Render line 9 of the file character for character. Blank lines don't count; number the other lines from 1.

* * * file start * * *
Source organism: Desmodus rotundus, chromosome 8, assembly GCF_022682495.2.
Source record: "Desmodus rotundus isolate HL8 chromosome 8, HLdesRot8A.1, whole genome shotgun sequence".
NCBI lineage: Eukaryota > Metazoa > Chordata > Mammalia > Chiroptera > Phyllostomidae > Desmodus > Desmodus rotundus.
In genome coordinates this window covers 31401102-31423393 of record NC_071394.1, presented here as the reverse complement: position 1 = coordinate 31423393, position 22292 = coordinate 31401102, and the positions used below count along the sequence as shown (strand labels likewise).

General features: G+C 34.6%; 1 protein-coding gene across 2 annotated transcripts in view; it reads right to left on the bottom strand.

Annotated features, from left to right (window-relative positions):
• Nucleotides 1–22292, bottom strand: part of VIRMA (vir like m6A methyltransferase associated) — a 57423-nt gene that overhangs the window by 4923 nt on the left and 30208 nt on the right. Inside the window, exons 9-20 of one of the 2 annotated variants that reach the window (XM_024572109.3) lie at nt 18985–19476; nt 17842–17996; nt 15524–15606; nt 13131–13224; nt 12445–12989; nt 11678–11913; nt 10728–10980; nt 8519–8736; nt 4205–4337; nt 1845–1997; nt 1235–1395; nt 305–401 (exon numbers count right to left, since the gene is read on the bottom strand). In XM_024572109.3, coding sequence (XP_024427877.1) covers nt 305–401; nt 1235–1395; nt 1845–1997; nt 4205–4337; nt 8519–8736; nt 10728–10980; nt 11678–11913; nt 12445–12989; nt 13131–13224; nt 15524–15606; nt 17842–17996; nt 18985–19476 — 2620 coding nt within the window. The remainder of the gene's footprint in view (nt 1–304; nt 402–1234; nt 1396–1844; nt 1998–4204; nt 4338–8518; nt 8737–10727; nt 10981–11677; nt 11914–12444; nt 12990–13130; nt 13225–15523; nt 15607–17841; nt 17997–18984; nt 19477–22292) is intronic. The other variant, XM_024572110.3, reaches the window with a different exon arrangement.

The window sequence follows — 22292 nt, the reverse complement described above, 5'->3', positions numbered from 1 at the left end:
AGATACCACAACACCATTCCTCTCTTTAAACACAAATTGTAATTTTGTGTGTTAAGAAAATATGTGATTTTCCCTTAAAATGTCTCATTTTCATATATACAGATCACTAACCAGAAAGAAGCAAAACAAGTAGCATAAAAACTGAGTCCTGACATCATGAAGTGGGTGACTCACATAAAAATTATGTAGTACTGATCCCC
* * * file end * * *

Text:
AGATACCACAACACCATTCCTCTCTTTAAACACAAATTGTAATTTTGTGTGTTAAGAAAATATGTGATTTTCCCTTAAAATGTCTCATTTTCATATATACAGATCACTAACCAGAAAGAAGCAAAACAAGTAGCATAAAAACTGAGTCCTGACATCATGAAGTGGGTGACTCACATAAAAATTATGTAGTACTGATCCCC